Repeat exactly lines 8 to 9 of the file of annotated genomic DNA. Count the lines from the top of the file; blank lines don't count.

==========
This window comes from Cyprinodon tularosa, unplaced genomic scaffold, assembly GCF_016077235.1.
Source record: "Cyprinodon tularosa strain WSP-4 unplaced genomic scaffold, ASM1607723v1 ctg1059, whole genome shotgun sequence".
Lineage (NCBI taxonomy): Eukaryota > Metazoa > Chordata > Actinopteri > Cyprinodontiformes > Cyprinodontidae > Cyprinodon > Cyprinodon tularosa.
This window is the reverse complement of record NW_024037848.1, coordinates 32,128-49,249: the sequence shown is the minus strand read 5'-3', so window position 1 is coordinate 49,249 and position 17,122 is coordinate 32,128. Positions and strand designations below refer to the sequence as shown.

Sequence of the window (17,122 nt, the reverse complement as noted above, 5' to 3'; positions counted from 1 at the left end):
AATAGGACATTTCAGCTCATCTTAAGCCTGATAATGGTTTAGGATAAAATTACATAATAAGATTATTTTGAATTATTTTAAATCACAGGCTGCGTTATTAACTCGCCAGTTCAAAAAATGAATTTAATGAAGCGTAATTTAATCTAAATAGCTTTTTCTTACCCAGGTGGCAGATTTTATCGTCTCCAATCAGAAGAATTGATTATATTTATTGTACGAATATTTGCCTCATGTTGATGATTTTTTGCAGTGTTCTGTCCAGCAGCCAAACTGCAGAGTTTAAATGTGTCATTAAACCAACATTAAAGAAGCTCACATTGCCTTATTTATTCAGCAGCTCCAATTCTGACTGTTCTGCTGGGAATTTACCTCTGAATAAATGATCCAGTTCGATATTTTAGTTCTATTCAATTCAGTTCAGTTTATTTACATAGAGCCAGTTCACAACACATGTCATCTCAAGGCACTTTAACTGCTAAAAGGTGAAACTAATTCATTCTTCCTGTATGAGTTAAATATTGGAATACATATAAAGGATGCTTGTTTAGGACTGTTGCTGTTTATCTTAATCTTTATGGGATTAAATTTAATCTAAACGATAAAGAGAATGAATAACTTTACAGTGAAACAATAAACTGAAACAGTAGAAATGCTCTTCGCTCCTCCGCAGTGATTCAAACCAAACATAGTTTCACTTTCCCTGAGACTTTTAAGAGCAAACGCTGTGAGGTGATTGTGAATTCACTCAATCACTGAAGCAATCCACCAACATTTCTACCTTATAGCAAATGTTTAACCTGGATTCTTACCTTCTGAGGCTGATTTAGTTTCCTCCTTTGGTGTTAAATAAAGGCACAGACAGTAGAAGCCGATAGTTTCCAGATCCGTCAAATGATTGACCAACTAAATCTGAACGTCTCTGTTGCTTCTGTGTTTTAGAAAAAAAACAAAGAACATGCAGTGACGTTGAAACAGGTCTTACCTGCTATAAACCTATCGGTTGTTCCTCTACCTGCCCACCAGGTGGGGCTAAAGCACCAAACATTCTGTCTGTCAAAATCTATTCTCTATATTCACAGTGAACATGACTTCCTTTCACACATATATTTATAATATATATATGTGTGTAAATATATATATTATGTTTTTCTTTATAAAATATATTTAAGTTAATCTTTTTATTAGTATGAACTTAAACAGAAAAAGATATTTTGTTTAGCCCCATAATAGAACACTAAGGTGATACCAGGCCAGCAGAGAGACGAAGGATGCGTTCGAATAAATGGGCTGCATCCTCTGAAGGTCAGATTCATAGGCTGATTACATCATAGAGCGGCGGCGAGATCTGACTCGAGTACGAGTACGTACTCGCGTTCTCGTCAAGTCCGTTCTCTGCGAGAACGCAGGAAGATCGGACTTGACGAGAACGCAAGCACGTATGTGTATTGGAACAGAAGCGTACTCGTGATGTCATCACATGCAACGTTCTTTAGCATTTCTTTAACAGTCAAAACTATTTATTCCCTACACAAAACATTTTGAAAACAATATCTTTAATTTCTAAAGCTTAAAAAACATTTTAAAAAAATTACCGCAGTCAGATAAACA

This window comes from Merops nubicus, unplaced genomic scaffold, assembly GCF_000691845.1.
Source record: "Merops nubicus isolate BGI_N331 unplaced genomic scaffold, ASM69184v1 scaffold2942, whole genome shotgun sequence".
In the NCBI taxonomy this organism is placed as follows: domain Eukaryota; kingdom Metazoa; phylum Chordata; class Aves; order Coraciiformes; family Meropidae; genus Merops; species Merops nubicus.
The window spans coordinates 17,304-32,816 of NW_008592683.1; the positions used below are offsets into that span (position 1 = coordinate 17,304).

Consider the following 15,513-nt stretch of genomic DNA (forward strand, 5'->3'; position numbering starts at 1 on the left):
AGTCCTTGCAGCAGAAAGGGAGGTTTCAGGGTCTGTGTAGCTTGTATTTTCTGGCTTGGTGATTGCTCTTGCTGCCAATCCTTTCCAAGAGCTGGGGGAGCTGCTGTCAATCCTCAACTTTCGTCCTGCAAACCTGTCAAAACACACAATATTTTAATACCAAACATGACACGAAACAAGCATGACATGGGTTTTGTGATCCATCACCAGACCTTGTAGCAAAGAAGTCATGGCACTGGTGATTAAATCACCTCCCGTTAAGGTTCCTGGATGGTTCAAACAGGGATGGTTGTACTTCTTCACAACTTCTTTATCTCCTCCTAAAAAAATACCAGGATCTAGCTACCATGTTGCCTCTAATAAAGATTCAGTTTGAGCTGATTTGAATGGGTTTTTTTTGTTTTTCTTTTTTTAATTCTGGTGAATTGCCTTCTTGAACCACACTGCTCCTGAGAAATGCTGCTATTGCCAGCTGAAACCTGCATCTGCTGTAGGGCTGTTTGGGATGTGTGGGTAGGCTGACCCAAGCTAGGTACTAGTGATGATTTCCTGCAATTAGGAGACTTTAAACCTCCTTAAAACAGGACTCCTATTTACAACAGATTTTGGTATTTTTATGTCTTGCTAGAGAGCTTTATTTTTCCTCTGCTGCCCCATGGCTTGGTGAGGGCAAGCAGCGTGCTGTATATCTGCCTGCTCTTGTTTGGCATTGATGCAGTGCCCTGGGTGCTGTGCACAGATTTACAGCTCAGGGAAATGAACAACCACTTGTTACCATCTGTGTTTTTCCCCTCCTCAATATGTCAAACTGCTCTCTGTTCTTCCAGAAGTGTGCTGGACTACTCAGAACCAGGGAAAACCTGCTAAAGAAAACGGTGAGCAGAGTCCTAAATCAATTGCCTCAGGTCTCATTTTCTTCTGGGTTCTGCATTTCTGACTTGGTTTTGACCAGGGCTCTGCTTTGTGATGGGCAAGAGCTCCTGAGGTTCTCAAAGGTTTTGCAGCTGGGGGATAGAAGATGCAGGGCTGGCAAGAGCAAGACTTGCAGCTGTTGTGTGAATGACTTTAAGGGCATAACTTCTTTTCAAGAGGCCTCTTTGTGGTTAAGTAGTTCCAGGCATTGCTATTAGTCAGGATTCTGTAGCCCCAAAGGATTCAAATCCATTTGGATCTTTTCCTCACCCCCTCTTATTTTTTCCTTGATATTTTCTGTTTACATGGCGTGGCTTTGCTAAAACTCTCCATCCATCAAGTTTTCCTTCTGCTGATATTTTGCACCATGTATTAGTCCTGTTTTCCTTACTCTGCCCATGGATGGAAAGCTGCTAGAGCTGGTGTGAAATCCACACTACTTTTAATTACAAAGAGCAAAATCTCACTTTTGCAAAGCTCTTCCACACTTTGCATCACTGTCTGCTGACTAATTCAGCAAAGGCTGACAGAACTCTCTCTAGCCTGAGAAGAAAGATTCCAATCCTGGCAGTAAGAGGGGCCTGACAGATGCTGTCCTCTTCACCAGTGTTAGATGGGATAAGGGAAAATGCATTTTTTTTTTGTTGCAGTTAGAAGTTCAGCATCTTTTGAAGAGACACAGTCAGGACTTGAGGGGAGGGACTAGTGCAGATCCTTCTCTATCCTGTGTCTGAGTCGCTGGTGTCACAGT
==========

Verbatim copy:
Source record: "Merops nubicus isolate BGI_N331 unplaced genomic scaffold, ASM69184v1 scaffold2942, whole genome shotgun sequence".
In the NCBI taxonomy this organism is placed as follows: domain Eukaryota; kingdom Metazoa; phylum Chordata; class Aves; order Coraciiformes; family Meropidae; genus Merops; species Merops nubicus.